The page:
United States General Accounting Office /fii!b L-7 Testimony IllIllIIll1 141612 lllll For Delivery on Correcting Environmental May 17, 1990 Problems Facing the Nuclear Weapons Complex Statement for the Record of Victor S. Rezendes Director, Energy Issues Resources, Community, and Economic Development Division Before the Committee on Environment and Public Works United States Senate GAO/T-RCED-90-85 GAO Fom 180w/87) Mr . Chairman and Members of the Committee: t;e are pleased to submit for the record this statement which provides an overview of the Department of Energy's (DOE) efforts to correct the environmental problems facing the nuclear weapons complex. To assist in your deliberations on ways to ensure that DOE's environmental corrective actions are adequately funded and effectively managed, my testimony will cover three major points. First, the weapons complex faces a wide variety of serious and costly environmental problems. These include the need to upgrade facilities so that they comply with environmental standards, decontaminate and decommission unused facilities, dispose of radioactive wastes that have been stored for decades, and clean up contaminated groundwater and soil. The cost to address these environmental problems is staggering-- ranging over $100 billion. Further, because the full scope of the problems is not known, future costs may be greater as more is learned about the nature and extent of contamination. In the final analysis, some areas of the weapons complex may be irreversibly contaminated and thus may require long-term institutional control. Second, during the past year, DOE has made some important changes to its organization that should help change its management focus from one that emphasized materials production to one that more" clearly focuses on environmental concerns. We have long 1 pointed out that such a change in focus is needed. DOE must now keep this focus for decades as it works to address the wide- ranging environmental problems of the weapons complex. And finally, it is generally recognized that the resolution of DOE's environmental problems will require the nation to dedicate substantial resources during a budget deficit era. Therefore, it is imperative that DOE has internal controls in place to ensure that resources are spent effectively in carrying out its environmental and waste management programs. This has not always been the case in the past. More specifically, to successfully carry out these programs, DOE must have an effective management system and internal controls to ensure that -- priorities for funding are identified to address the more serious environmental problems and these problems receive sufficient funding; -- funds allocated to cleanup and waste management are effectively managed and spent; and -- continued emphasis is placed on developing and maintaining a cultural commitment to resolving the environmental problems confronting the weapons complex. 2 Over the past years, we have issued a series of reports addressing these issues (see attachment I). The remainder of my testimony will address these points in more detail. DOE'S ENVIRONMENTAL PROBLEMS In making nuclear weapons, enormous amounts of hazardous and radioactive wastes are generated. Historically, this waste either was disposed of by methods that allowed the waste to enter the environment or-was stored until more permanent disposal alternatives were developed. As a result, DOE now faces formidable environmental problems. In this regard, our work over the past several years has described a variety of serious unresolved problems, which include the following: -- More than 3,500 inactive waste sites throughout the complex need to be cleaned up. -- Groundwater at DOE sites is contaminated with hazardous and/or radioactive material, some at levels hundreds to thousands of times above the drinking water standards. -- There are difficulties in maintaining compliance with various environmental laws. 3 -- Delays have occurred in DOE's multibillion dollar effort to put transuranic waste1 in the Waste Isolation Pilot Plant in New Mexico. -- Some transuranic waste at DOE sites that will not go to the Waste Isolation Pilot Plant. -- There are difficulties in finding a geological repository site for the disposal of high-level waste. -- Some single-shell tanks at Hanford, Washington, have leaked or are suspected of leaking high-level radioactive waste into the environment. Our analysis of DOE data shows that it may cost over $100 billion2 to address environmental problems of the weapons complex. This includes $35 billion to $65 billion to restore the environment at inactive sites, $30 billion to dispose of radioactive wastes, $15 billion to decontaminate and decommission unused facilities, and $3 billion to $9 billion to bring facilities into compliance with environmental laws. lTransuranic waste is material contaminated with man-made elements heavier than uranium. This material is generally radioactively long-lived and toxic. 2Thes*e estimates are not of budget quality and should be used only to illustrate the magnitude of the problem. The information was derived from DOE data in 1990 constant dollars. 4 Because the full magnitude of the environmental problems is not known at many DOE sites, the costs to address these problems are likely to increase. In this regard, DOE is in the early phases of characterizing its environmental problems. Our experience in evaluating the Superfund Program administered by the Environmental Protection Agency (EPA) indicates that the less that is known about the extent of contamination, the more likely it is that the cost estimates will increase as the problem is addressed. Finally, DOE, is beginning to modernize its nuclear weapons complex. It is critical that environmental issues be addressed early in DOE's modernization process to avoid delays and unnecessary cost, and that the full cost implications of modernization decisions be recognized. DOE'S EFFORTS TO ORGANIZE ITSELF FOR ADDRESSING ENVIRONMENTAL PROBLEMS As we have pointed out in our reports and testimonies, the seriousness of DOE's environmental problems was compounded by a management attitude in DOE that emphasized the production of nuclear materials over environmental, safety, and health concerns. During the past year, DOE has acted to change its management focus toward environmental problems. These changes include programmatic restructuring within DOE, the issuance of a S-year plan for environmental restoration and waste management, and efforts to make cont+ractors more accountable for these problems. 5 To focus its management on environmental problems, DOE has established an Office of Environmental Restoration and Waste Management to consolidate environmental cleanup, compliance, and waste management activities. It has also restructured its budgeting system to reflect the creation of this office by establishing separate budget accounts for these activities. This reorganization, in our view, provides a framework for establishing the clear line of responsibility needed to carry out the cleanup effort. Its success, however, will depend on many factors, including DOE's continuing commitment over the next several decades to correct environmental problems. DOE also issued in August 1989 an Environmental Restoration and haste Management Five-Year Plan, which outlines a multibillion dollar effort over the next 5 years (fiscal years 1991 through 1995) to (1) begin bringing its facilities into compliance with environmental laws, (2) begin cleaning up environmental contamination, and (3) effectively manage the wide variety of radioactive and hazardous wastes that DOE generates. We believe the plan is an important first step in beginning to outline an approach for cleaning up DOE facilities and bringing DOE operations into compliance with environmental laws. DOE plans to update this plan in June 1990. DOE has also undertaken efforts to make its contractors more accotintable for environmental and safety matters. In October 1989 6 we issued reports and testified that the DOE award fee process needs to be restructured so that it accurately reflects the contractor's performance regarding environmental and safety matters. DOE is restructuring the process by, among other things, having headquarters review and concur in all awards and requiring that environmental, safety, and health matters be weighted at least 51 percent in the evaluation process for awards. These changes, if properly implemented, should increase the contractor's sensitivity to and performance regarding environmental compliance and safety matters. These actions are important steps in creating an organization and management system with the capability to effectively plan, implement, and oversee environmental corrective actions. We believe it is wise that DOE is taking the time now to better organize itself to manage the environmental restoration and waste management effort. This managerial restructuring will likely continue this year as DOE changes its culture and strives to acquire the necessary expertise to effectively deal with the problems. DOE will also have to maintain these initiatives over the longterm because DOE believes it will take 30 years to clean up environmental contamination at its facilities. 7 CONCERNSABOUT DOE EFFORTS TO ADDRESS ENVIRONMENTAL PROBLEMS While recognizing the changes DOE has recently made to improve its management, I would like to discuss some overall concerns that we have about DOE's future management of its environmental restoration and waste management effort. As DOE begins to implement an enormously costly program, we believe that, in view of its past problems, it needs to be especially attentive to ensuring over the longterm that -- priorities for funding are identified to address the more serious environmental problems and that these projects receive sufficient funding; -- funds allocated to addressing the problems are effectively managed and spent; and -- continued emphasis is placed on developing and maintaining a cultural commitment to resolve the environmental problems confronting the complex. Today, DOE does not have a formal system for setting funding priorities that is generally accepted by those affected by this cleanup, such as states where DOE facilities are located. DOE recobnizes the importance of a system to set funding priorities for 8 its environmental problems that includes the views of affected parties. In its 5-year plan, DOE states its intention to develop a priority system that incorporates the views of state and tribal groups1 EPA, and the public, with independent technical review by the National Academy of Sciences. According to DOE officials, DOE's objective is to have a new priority system operational, at least on a trial basis, for the fiscal year 1992 budget. We also believe that in order to develop and maintain a national consensus and commitment, as well as to avoid past problems, DOE must have the necessary internal controls in place to effectively manage and spend funds allocated to correcting environmental problems. In this regard, the level of environmental funding should be commensurate with DOE's ability to ensure that funds are used efficiently for their intended purposes. Adequate DOE: oversight is especially important, given the fact that DOE relies heavily on contractors to carry out a large part of its activities. Shortcomings in DOE's oversight programs have been a continuing management problem. We have issued numerous reports identifying persistent problems with internal and external oversight of DOE's facilities. Similarly, the Secretary of Energy, upon taking office in 1989, determined that DOE's existing oversight system for environmental, safety, and health matters was a failure. More recently, on December 28, 1989, the Secretary of 9 Energy reported to the President and the Congress that DOE has several material internal control weaknesses that could affect DOE's environmental efforts. These weaknesses include contract management that needs improvements in DOE's oversight of contracts to ensure the work performed is acceptable and in compliance with laws and regulations. The Secretary also reported to the President that DOE's programs are being severely affected by staffing inadequacies in critical areas such as environmental programs and contract management. Finally, we believe DOE needs to continue to develop and, once established, maintain a culture committed to resolving the environmental problems that confront the weapons complex. For decades, DOE and its predecessor agencies worked under a culture that stressed production. The Secretary of Energy, as part of his new management focus, is attempting to change this culture and increase DOE's sensitivity to environmental matters. However, such changes must filter down through all levels of DOE, including its contractors. Once DOE achieves this cultural commitment to environmental matters, DOE management will have to maintain it throughout the 3 decades that the current Secretary has set as a goal for cleaning up the complex. 10 SUMMARY In summary, the environmental problems facing DOE's nuclear weapons complex are enormous and will take decades to resolve. Widespread environmental contamination exists at many DOE sites and the full extent of the environmental problems is not known. During the past year, DOE has taken a number of steps to better deal with these problems, including an organizational restructuring to better focus on environmental problems. Such actions are important as DOE develops an organization and management system with the capability to effectively plan, implement, and oversee corrective actions. We believe it is wise that DOE takes the time now to properly organize itself to manage the long-term program needed to address the many environmental problems it faces. To successfully carry out its environmental restoration and waste management programs, DOE must have an effective management system to ensure that the most serious environmental problems are identified and adequately funded and that funds allocated to correcting environmental problems are effectively spent. Furthermore, the seriousness and long-term nature of the task ahead makes continued oversight by DOE necessary to ensure that a long- term commitment to acceptable environmental practices is maintained within the nuclear weapons complex. We will continue our 11 assessments of DOE's activities and plan to focus our attention during the coming year on evaluating DOE's management systems, including its oversight of contractor operations. 12 ATTACHMENT I ATTACHMENT I GAO REPORTS RELATED TO ENVIRONMENTAL ASPECTS OF DOE OPERATIONS Need for Improved Responsiveness to Problems at DOE Sites (GAO/RCED-90-101, Mar. 1~990) . Efforts to Improve DOE's Management of the Nuclear Weapons Complex (GAO/T-RCED-90-64, Mar. 19901. GAO's Views on DOE's 1991 Budget for Addressing Problems at the Nuclear Weapons Complex (GAO/T-RCED-90-33, Mar. 1990). GAO's Views on DOE's Environmental Restoration and Waste Management Five-Year Plan (GAO/T-RCED-90-16, Nov. 1989). DOE's Award Fees at Rocky Flats Do Not Adequately Reflect ES&H Problems (GAO/RCED-90-47, Oct. 1989). Policy Implications of Funding DOE's K-Reactor COOlin9 Tower Project (GAO/RCED-89-212, Sept. 1989). DOE's Management of Sinqle-Shell Tanks at Hanford, Washington (GAO/RCED-89-157, July 1989). Environmental Problems in the Nuclear Weapons Complex (GAO/T-RCED- 89-18, Apr. 1989). Problems Associated With DOE's Inactive Waste Sites (GAO/RCED-88- 169, Aug. 1988). Dealing With Problems in the Nuclear Defense Complex Expected to Cost Over $100 Billion (GAO/RCED-88-197BR, July 1988). Environmental Funding: DOE Needs to Better Identify Funds for Hazardous Waste Compliance (GAO/RCED-88-62, Dec. 1987). Environmental, Safety, and Health Oversiqht of DOE's Operations (GAO/T-RCED-87-12, Mar. 1987). Environmental, Safety, and Health Aspects of DOE's Nuclear Defense CPRCED-87-4, Mar. 1987). Nuclear Waste: Unresolved Issues Concerning Hanford's Waste Management Practices (GAO/RCED-87-30, Nov. 1986). Nuclear Energy: Environmental Issues at DOE's Nuclear Defense Facil'ities (GAO/RCED-86-192, Sept. 1986). 13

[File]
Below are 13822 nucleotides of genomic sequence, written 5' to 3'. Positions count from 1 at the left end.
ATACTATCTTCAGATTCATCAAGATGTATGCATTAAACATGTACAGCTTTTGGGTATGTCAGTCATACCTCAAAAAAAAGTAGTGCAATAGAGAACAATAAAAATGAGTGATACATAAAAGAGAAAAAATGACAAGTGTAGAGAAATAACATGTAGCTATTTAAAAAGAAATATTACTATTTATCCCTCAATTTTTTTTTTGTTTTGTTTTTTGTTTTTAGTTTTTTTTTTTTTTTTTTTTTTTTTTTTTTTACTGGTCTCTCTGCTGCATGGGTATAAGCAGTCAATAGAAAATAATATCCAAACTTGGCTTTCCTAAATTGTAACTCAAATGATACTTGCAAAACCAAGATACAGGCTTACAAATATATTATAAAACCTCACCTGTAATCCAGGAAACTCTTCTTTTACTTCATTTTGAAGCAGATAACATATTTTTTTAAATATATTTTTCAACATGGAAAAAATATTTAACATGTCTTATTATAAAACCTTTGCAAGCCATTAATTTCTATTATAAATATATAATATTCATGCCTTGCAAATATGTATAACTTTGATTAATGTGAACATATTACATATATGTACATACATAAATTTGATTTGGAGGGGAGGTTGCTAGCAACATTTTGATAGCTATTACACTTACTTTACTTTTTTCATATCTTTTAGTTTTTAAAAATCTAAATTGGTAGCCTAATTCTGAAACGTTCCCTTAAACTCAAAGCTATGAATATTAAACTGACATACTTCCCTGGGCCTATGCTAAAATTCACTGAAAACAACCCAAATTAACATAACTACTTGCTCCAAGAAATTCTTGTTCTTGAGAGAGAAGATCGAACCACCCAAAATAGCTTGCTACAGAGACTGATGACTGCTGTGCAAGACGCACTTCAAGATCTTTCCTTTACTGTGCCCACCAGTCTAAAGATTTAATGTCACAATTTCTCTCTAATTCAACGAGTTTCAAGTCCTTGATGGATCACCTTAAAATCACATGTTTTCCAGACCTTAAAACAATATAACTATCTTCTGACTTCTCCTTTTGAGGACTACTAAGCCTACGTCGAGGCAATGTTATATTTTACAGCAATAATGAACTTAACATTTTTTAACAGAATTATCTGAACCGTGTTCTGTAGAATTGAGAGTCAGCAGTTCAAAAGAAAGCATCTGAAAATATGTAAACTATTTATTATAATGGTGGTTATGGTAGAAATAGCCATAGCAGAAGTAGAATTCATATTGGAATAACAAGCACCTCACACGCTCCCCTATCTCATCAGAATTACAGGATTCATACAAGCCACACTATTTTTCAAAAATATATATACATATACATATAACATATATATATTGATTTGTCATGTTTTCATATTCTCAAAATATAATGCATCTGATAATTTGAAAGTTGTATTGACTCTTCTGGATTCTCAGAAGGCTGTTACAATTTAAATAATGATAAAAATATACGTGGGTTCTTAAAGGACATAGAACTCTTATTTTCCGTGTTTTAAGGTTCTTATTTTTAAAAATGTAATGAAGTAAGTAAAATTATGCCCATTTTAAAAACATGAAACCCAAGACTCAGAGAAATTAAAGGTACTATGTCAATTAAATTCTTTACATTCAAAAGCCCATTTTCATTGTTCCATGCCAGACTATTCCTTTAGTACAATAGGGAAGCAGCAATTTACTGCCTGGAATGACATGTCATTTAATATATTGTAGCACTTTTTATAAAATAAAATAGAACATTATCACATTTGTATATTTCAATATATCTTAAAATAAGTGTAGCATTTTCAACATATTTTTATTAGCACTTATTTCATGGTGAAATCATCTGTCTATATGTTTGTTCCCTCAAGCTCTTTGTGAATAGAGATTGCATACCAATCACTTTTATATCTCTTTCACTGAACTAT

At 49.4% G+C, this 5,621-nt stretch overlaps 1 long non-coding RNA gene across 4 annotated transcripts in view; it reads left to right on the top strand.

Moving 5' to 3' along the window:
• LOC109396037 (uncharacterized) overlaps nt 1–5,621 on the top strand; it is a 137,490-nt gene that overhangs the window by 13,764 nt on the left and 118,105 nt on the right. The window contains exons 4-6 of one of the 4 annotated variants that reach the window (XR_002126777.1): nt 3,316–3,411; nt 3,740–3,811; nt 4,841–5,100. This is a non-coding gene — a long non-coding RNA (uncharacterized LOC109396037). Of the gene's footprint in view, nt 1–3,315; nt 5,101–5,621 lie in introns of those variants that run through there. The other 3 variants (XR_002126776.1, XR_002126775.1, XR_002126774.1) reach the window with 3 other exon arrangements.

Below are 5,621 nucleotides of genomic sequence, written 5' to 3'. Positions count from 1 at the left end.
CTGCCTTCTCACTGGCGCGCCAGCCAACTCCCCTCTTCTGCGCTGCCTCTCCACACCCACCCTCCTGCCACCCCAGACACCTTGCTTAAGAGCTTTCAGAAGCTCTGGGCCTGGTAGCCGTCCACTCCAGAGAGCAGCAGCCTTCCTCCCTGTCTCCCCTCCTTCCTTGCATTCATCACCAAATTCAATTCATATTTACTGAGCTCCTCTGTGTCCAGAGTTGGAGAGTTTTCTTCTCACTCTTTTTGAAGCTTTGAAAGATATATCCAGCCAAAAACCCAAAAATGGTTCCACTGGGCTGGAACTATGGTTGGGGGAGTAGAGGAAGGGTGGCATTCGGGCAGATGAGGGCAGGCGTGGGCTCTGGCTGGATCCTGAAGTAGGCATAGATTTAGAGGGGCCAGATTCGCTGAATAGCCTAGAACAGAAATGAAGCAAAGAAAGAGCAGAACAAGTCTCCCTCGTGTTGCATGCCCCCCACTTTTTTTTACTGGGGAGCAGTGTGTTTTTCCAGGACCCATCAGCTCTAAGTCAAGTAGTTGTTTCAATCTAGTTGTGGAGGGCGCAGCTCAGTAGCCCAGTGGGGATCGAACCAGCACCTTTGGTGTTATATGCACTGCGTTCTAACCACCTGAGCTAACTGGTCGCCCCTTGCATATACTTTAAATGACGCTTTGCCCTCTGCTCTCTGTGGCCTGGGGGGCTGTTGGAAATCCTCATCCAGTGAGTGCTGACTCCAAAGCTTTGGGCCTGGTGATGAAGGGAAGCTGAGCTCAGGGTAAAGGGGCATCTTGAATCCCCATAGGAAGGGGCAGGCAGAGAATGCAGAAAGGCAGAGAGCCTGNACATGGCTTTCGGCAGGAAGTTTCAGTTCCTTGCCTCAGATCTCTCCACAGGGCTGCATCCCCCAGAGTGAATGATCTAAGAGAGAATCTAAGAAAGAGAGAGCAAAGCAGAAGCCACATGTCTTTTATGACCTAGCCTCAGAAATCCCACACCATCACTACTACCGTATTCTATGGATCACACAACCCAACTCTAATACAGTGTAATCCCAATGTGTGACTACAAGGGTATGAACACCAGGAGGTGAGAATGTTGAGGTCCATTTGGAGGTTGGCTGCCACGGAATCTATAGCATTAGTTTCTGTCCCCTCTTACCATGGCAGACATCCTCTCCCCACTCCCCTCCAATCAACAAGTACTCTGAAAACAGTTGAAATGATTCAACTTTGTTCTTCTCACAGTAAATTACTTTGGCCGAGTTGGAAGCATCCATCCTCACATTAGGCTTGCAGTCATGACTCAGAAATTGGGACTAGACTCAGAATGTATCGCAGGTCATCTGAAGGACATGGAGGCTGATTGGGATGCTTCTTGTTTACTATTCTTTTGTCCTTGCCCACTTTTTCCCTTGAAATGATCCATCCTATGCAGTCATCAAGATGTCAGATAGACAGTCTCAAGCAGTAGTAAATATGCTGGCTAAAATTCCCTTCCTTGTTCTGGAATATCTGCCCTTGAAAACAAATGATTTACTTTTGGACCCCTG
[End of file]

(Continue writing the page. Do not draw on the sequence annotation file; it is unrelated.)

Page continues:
Correcting Environmental Problems Facing the Nuclear Weapons Complex
Published by the Government Accountability Office on 1990-05-17.
Below is a raw (and likely hideous) rendition of the original report. (PDF)